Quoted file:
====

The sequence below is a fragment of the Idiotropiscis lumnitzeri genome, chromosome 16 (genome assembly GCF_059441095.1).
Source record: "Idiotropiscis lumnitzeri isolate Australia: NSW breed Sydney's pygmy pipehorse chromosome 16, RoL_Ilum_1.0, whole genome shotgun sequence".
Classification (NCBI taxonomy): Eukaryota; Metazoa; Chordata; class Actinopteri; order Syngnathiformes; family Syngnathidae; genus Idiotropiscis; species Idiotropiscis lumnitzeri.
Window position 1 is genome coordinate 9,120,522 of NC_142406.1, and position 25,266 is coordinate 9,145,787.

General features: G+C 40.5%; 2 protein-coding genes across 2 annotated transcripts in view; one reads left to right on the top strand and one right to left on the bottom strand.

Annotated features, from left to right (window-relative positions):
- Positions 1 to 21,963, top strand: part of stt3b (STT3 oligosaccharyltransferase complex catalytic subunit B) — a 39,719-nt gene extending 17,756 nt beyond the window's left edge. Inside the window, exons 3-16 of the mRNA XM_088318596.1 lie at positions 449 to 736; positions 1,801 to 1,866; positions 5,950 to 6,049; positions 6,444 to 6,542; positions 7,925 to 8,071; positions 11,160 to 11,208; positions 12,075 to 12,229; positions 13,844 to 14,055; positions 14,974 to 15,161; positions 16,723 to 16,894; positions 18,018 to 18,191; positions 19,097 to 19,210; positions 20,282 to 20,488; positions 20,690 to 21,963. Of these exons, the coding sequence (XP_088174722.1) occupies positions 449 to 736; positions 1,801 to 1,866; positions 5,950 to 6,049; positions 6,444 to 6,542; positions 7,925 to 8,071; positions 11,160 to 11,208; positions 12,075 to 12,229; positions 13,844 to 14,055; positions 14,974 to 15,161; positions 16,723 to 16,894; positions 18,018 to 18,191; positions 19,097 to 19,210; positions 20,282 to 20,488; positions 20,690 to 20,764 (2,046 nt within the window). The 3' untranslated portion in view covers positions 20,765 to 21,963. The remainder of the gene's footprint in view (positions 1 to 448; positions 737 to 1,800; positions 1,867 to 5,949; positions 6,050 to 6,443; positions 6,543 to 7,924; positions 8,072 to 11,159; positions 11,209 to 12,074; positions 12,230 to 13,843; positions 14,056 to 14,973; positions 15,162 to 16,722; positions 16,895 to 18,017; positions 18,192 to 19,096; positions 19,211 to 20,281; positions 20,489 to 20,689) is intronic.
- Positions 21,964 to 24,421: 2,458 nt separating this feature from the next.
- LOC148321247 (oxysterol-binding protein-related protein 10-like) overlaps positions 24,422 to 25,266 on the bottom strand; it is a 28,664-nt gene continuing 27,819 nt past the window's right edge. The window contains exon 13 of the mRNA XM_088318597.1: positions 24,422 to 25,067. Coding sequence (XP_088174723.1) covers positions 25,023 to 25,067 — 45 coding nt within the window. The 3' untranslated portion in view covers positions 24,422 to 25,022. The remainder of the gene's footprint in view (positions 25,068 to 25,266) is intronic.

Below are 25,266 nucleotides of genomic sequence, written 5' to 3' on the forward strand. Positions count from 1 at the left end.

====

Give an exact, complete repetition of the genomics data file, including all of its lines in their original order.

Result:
The sequence below is a fragment of the Idiotropiscis lumnitzeri genome, chromosome 16 (genome assembly GCF_059441095.1).
Source record: "Idiotropiscis lumnitzeri isolate Australia: NSW breed Sydney's pygmy pipehorse chromosome 16, RoL_Ilum_1.0, whole genome shotgun sequence".
Classification (NCBI taxonomy): Eukaryota; Metazoa; Chordata; class Actinopteri; order Syngnathiformes; family Syngnathidae; genus Idiotropiscis; species Idiotropiscis lumnitzeri.
Window position 1 is genome coordinate 9,120,522 of NC_142406.1, and position 25,266 is coordinate 9,145,787.

General features: G+C 40.5%; 2 protein-coding genes across 2 annotated transcripts in view; one reads left to right on the top strand and one right to left on the bottom strand.

Annotated features, from left to right (window-relative positions):
- Positions 1 to 21,963, top strand: part of stt3b (STT3 oligosaccharyltransferase complex catalytic subunit B) — a 39,719-nt gene extending 17,756 nt beyond the window's left edge. Inside the window, exons 3-16 of the mRNA XM_088318596.1 lie at positions 449 to 736; positions 1,801 to 1,866; positions 5,950 to 6,049; positions 6,444 to 6,542; positions 7,925 to 8,071; positions 11,160 to 11,208; positions 12,075 to 12,229; positions 13,844 to 14,055; positions 14,974 to 15,161; positions 16,723 to 16,894; positions 18,018 to 18,191; positions 19,097 to 19,210; positions 20,282 to 20,488; positions 20,690 to 21,963. Of these exons, the coding sequence (XP_088174722.1) occupies positions 449 to 736; positions 1,801 to 1,866; positions 5,950 to 6,049; positions 6,444 to 6,542; positions 7,925 to 8,071; positions 11,160 to 11,208; positions 12,075 to 12,229; positions 13,844 to 14,055; positions 14,974 to 15,161; positions 16,723 to 16,894; positions 18,018 to 18,191; positions 19,097 to 19,210; positions 20,282 to 20,488; positions 20,690 to 20,764 (2,046 nt within the window). The 3' untranslated portion in view covers positions 20,765 to 21,963. The remainder of the gene's footprint in view (positions 1 to 448; positions 737 to 1,800; positions 1,867 to 5,949; positions 6,050 to 6,443; positions 6,543 to 7,924; positions 8,072 to 11,159; positions 11,209 to 12,074; positions 12,230 to 13,843; positions 14,056 to 14,973; positions 15,162 to 16,722; positions 16,895 to 18,017; positions 18,192 to 19,096; positions 19,211 to 20,281; positions 20,489 to 20,689) is intronic.
- Positions 21,964 to 24,421: 2,458 nt separating this feature from the next.
- LOC148321247 (oxysterol-binding protein-related protein 10-like) overlaps positions 24,422 to 25,266 on the bottom strand; it is a 28,664-nt gene continuing 27,819 nt past the window's right edge. The window contains exon 13 of the mRNA XM_088318597.1: positions 24,422 to 25,067. Coding sequence (XP_088174723.1) covers positions 25,023 to 25,067 — 45 coding nt within the window. The 3' untranslated portion in view covers positions 24,422 to 25,022. The remainder of the gene's footprint in view (positions 25,068 to 25,266) is intronic.

Below are 25,266 nucleotides of genomic sequence, written 5' to 3' on the forward strand. Positions count from 1 at the left end.